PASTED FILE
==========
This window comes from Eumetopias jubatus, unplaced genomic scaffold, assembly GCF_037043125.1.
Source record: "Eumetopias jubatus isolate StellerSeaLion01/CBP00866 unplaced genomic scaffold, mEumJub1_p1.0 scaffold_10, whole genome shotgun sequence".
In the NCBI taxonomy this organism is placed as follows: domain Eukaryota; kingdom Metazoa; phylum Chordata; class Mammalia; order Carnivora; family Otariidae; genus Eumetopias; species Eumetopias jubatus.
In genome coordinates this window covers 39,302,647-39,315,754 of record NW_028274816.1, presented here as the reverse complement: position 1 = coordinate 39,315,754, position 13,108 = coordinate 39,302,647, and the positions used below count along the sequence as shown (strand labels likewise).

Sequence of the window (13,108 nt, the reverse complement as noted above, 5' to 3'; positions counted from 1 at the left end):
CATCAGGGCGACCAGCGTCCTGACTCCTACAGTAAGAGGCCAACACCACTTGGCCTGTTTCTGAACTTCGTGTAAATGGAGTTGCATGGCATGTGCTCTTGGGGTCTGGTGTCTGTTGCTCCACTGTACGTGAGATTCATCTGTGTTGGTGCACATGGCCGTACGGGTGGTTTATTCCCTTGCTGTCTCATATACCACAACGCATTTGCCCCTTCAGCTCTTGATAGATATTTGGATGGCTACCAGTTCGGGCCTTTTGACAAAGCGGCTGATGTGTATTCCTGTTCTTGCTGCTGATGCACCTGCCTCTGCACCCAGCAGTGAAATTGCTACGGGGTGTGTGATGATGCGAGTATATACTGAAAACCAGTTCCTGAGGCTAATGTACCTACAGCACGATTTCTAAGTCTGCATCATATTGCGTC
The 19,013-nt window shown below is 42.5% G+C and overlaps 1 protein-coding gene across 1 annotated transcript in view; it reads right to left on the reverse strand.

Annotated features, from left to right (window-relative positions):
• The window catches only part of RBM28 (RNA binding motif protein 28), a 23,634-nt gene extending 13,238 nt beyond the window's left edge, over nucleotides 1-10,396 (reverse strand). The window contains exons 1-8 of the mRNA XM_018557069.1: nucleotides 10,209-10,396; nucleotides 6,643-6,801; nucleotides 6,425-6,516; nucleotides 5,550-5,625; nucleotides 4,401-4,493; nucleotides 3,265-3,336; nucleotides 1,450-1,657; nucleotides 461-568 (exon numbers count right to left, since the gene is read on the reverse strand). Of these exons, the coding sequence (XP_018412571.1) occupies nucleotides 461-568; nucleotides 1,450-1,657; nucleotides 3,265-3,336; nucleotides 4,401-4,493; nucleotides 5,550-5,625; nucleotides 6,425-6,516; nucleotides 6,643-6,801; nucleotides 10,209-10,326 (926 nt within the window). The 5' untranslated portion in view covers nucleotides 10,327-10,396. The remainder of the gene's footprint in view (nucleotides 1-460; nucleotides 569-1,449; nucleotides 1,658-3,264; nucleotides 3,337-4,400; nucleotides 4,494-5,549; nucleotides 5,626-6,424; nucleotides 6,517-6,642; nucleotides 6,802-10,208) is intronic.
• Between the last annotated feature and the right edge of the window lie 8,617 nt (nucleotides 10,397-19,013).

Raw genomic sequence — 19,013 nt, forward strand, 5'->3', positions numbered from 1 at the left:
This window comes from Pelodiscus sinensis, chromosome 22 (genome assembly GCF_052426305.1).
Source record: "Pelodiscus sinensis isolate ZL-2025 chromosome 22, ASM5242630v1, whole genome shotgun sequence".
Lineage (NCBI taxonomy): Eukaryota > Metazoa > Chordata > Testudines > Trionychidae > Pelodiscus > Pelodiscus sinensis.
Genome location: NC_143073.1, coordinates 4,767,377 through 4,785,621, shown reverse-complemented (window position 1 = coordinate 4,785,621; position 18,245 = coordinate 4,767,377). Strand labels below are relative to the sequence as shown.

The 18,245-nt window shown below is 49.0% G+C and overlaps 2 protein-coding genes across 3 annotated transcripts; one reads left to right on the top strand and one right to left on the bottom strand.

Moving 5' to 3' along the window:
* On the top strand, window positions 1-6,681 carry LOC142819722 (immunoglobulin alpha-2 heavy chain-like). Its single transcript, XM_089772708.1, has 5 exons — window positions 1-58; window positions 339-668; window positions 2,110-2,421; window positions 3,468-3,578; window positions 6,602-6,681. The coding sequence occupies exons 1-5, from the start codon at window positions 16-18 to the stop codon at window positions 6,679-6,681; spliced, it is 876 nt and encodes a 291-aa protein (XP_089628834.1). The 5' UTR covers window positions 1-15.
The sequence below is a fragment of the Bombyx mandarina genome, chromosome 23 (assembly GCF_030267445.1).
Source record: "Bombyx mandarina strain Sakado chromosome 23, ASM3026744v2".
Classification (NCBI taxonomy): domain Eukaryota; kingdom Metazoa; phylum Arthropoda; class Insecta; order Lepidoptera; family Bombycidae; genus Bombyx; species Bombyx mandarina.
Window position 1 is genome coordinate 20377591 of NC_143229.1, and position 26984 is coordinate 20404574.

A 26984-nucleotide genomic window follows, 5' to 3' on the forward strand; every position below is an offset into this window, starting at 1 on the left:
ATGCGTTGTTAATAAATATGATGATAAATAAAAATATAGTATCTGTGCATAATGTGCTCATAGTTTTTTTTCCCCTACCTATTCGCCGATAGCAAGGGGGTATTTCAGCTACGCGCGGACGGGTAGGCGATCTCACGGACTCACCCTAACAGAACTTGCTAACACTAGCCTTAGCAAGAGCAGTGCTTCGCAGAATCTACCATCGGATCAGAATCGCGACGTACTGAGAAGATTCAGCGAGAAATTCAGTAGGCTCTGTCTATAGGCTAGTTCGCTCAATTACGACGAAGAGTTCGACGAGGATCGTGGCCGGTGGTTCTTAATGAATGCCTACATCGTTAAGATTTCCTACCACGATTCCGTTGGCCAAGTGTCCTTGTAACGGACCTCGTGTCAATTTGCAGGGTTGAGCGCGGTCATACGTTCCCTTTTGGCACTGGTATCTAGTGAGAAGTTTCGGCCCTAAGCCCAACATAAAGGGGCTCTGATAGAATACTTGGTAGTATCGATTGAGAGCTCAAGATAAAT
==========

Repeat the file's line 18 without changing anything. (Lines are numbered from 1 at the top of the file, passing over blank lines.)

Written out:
* On the top strand, window positions 1-6,681 carry LOC142819722 (immunoglobulin alpha-2 heavy chain-like). Its single transcript, XM_089772708.1, has 5 exons — window positions 1-58; window positions 339-668; window positions 2,110-2,421; window positions 3,468-3,578; window positions 6,602-6,681. The coding sequence occupies exons 1-5, from the start codon at window positions 16-18 to the stop codon at window positions 6,679-6,681; spliced, it is 876 nt and encodes a 291-aa protein (XP_089628834.1). The 5' UTR covers window positions 1-15.